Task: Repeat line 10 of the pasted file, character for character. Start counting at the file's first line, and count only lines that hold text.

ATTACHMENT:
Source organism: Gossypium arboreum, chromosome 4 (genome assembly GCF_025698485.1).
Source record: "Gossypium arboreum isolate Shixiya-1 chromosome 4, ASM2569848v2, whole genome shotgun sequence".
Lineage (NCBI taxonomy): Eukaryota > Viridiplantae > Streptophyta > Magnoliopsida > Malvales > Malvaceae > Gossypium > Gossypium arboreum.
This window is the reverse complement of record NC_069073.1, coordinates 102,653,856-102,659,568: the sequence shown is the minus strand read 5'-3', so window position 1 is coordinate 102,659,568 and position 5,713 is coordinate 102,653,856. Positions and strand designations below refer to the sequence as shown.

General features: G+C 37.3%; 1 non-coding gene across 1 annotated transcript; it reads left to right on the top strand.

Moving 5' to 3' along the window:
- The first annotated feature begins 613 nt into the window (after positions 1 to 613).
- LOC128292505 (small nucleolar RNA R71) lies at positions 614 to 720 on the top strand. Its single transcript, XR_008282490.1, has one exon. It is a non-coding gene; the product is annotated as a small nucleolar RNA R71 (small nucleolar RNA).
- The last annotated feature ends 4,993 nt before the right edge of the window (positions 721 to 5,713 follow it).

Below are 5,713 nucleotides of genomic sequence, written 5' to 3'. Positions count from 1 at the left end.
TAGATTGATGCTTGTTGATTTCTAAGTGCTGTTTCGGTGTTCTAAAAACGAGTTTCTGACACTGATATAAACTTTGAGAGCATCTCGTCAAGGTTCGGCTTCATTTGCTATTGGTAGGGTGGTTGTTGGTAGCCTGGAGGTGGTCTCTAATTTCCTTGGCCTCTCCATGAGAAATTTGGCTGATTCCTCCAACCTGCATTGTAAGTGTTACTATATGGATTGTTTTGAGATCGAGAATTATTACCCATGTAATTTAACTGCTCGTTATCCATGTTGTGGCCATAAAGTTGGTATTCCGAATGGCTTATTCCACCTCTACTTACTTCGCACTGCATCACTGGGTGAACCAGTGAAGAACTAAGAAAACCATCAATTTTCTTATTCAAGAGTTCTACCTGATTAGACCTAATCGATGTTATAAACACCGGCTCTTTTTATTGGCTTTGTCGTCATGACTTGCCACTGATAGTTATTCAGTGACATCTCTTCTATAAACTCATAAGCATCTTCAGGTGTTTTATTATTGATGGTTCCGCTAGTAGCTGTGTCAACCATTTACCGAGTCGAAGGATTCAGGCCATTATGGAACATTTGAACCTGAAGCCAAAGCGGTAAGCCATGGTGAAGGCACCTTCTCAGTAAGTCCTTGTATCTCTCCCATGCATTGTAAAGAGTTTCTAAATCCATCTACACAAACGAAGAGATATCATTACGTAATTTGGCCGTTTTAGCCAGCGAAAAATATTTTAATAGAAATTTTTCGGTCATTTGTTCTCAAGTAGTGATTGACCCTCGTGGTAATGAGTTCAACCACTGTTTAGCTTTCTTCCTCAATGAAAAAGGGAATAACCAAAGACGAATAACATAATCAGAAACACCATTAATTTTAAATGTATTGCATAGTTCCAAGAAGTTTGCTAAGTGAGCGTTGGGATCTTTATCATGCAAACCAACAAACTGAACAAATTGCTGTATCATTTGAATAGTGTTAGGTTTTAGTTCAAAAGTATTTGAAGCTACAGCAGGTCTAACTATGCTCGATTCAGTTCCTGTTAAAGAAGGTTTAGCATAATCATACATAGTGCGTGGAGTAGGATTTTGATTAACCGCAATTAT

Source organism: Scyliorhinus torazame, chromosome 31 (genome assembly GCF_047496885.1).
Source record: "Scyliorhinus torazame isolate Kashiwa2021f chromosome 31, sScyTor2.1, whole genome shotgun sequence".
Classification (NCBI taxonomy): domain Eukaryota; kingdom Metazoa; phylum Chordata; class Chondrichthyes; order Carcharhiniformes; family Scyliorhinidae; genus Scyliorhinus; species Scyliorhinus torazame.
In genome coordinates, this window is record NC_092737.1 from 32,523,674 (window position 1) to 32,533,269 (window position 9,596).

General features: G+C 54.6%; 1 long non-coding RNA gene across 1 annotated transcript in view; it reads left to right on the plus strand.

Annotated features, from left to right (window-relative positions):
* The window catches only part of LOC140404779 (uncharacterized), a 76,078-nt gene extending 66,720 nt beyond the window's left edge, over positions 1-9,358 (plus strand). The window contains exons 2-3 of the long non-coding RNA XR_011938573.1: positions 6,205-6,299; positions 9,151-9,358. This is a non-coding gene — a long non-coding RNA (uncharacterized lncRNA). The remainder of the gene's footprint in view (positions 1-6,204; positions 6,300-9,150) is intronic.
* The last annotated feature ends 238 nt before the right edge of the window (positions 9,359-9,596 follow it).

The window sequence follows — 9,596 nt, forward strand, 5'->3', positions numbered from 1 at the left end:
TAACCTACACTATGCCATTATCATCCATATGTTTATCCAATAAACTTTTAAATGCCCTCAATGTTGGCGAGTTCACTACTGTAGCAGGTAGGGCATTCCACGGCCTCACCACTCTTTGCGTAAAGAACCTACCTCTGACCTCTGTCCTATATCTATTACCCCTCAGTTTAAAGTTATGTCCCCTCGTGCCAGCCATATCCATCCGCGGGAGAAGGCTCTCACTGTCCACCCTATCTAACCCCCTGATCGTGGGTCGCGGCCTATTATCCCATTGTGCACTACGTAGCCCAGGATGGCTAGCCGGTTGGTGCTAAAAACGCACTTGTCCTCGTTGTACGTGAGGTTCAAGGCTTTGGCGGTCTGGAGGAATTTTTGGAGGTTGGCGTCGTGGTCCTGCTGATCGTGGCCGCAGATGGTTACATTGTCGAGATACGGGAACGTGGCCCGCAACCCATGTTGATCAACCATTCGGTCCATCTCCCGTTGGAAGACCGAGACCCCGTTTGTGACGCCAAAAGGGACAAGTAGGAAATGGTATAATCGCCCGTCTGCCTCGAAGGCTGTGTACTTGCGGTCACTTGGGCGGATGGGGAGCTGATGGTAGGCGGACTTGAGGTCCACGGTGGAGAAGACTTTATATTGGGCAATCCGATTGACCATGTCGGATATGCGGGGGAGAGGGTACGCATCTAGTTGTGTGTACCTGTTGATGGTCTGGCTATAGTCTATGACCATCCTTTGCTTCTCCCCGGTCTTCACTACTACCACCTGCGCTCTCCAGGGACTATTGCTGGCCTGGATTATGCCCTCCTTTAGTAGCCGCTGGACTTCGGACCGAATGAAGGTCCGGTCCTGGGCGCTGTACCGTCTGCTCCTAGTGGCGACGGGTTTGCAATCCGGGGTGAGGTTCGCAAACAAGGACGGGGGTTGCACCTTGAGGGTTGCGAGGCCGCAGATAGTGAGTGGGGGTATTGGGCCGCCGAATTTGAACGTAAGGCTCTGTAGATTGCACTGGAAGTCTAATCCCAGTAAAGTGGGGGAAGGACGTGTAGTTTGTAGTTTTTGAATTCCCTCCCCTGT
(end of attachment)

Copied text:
Below are 5,713 nucleotides of genomic sequence, written 5' to 3'. Positions count from 1 at the left end.